Key documents related to the seven-year-old scam go missing from medical college in Gwalior, reports Geetanjali Krishna.
Seven years after the infamous Vyapam scam hit the headlines, the case continues to throw up fresh twists that are keeping the investigators busy. Recently, key documents related to the scam reportedly went missing from the records of Gajra Raja Medical College in Gwalior.
The gargantuan frauds allegedly committed by the Madhya Pradesh Professional Examination Board, popularly known by its Hindi acronym Vyapam (Vyavsayik Pariksha Mandal), is clearly an issue that the state government, which is going to the polls in a few months, will find hard to live down.
It all started quietly enough. In 2009 Gwalior-based Ashish Chaturvedi, who was getting his mother treated for cancer at local hospitals, was shocked by the shoddy standards of medical practice in the state. After his mother died, he filed a Right to Information query asking for the admission forms, records of answer sheets and the optical marking sheets of all the successful candidates in the 2009 state medical entrance examinations conducted by Vyapam.
Around the same time in Indore, Dr Anand Rai found that his rank in the state’s postgraduate medical entrance examination was way below those of some of his peers who barely managed to scrape through their previous exams. He filed a written complaint, alleging irregularities in the exams and requested that the photographs on candidates’ admit cards be matched with those on their subsequent counselling forms. When compared, it turned out that the photographs of 114 of the 600 students who took the exam did not match, indicating that they got proxies to write the exam on their behalf.
“Even though I’d expected the outcome, I was shocked at the extent of the fraud,” Rai recounts. He immediately requested that the same verification be carried out for the 2007-13 batches as well. And the can of worms which we now know as the Vyapam scam burst open.
Solvers, engines and bogies
Multiple frauds came to light during the investigation. Several “successful” candidates at the pre-medical test used “solvers” -- bright students who appeared for the exam on their behalf. Vyapam officials also manipulated seating plans in exam halls, where a “solver” would be seated in such a way as to enable a number students to copy from his answer sheet -- the “engine” pulling along the “bogies”, as it were.
Chaturvedi filed a complaint highlighting another admission irregularity. “Every private medical college in the state has a government quota,” he says. “Year after year, dummy candidates (mostly senior medical students) would block seats, then drop out at the last minute. The seat would then be sold for anything between Rs 10-15 million to anyone who could afford it.”
A new modus operandi
Cyber security expert Prashant Pandey, another whistleblower in the Vyapam scam, says the most brazen irregularity in examinations has not been properly investigated. “I found over 20,000 discrepancies between the original and scanned OMR sheets in not only PMT, but several other recruitment exams conducted between 2011 and 2014,” says Pandey, who was hired by the Special Task Force to analyse the confiscated digital material.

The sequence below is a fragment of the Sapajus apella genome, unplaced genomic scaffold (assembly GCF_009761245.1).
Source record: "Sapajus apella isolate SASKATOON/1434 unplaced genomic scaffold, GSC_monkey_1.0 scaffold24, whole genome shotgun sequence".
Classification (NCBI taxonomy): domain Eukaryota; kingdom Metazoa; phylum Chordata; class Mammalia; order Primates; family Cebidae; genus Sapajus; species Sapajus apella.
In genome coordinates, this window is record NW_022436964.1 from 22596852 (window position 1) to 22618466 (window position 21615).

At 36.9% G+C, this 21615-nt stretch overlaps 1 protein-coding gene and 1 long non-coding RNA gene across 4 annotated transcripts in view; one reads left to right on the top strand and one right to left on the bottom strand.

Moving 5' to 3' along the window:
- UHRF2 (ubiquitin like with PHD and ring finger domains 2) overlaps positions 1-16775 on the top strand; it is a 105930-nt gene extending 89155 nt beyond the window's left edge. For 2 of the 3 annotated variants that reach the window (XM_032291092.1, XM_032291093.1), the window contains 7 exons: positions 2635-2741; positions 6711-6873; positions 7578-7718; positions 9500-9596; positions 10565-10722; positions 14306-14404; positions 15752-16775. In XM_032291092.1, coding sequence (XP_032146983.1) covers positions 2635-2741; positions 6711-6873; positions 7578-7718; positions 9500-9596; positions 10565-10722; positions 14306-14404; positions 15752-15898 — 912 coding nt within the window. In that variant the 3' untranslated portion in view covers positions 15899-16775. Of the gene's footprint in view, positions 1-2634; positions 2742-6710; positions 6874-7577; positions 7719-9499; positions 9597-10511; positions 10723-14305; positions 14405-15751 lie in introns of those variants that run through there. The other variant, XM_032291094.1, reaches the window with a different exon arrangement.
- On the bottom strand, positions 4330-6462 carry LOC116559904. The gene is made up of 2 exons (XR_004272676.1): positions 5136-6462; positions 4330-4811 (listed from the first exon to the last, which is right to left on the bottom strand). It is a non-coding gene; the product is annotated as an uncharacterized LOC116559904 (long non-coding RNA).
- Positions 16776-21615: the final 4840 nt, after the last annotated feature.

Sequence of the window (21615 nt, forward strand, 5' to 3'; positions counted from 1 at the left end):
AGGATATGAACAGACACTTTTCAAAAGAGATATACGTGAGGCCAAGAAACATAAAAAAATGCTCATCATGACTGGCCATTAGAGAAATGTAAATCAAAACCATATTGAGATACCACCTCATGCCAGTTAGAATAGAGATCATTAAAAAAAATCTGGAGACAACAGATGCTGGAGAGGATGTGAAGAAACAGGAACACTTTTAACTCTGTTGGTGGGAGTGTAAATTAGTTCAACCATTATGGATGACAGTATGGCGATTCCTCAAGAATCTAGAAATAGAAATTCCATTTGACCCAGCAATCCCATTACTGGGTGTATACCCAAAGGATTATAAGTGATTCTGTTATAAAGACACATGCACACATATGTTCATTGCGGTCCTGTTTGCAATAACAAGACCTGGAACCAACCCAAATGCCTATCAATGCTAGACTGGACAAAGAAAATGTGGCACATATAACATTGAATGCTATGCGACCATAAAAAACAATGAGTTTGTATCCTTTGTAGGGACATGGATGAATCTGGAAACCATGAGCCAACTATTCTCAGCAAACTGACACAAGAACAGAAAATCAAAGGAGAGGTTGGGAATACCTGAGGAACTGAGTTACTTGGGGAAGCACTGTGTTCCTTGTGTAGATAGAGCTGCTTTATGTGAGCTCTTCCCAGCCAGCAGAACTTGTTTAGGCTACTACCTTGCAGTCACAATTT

The then controller of examinations at Vyapam, Pankaj Trivedi, and principal systems analyst, Nitin Mohindra, were both chargesheeted by the Central Bureau of Investigation. During the investigation, Pandey found dozens of excel sheets on Mohindra’s computer hard drive, detailing each OMR manipulation made, the name of the candidate and that of the person at whose behest it was made.
However, the state government says that Pandey tampered with the evidence. In fact, he was arrested on the charge of trying to sell confidential phone records that he had access to while working for the STF. “All I ask is for CBI to examine the discrepancies in the original and scanned OMR sheets,” says Pandey. “As for my supposed guilt -- don’t you think the government would have prosecuted me if they had any proof?”
Since the scam broke, over 250 FIRs have been filed against 5,000 accused parties. As many as 53 people associated with the scam in one way or another have died under unnatural circumstances. Most of the accused are out on bail now.
“Many believe that the investigations by the STF and then CBI haven’t unearthed all the ways in which the exams were being compromised, and that the corruption is continuing even now,” says Dr Shailendra Bhadouria, a recent graduate from AIIMS. Bhadouria himself failed to qualify at the state-level PMT several times. And yet he cleared both the AIIMS and JIPMER medical entrance examinations at his first attempt.
Whistleblowers like Chaturvedi and Pandey say the investigations are going nowhere. In fact, not a single arrest has been made since the CBI took over the case in 2015. Chaturvedi has suffered no less than 16 attempts on his life.
Rai and his gynaecologist wife have both been professionally victimised. “Some time ago, I came face-to-face with Dr Jagdish Sagar (one of the main accused in the scam) at an airport,” says Rai. “It felt strange to see the man against whom I’d collected so much incriminating information walking free while I live in constant fear for the safety of my family and myself…”
“Vyapam has affected every student and job seeker in Madhya Pradesh,” says Pandey, who plans to submit the evidence he has collected to a special court of the CBI next month.
With the Vyapam controversy simmering on, the Bharatiya Janata Party-ruled state government may have a tough time keeping the issue off the table when the state goes to the hustings later this year.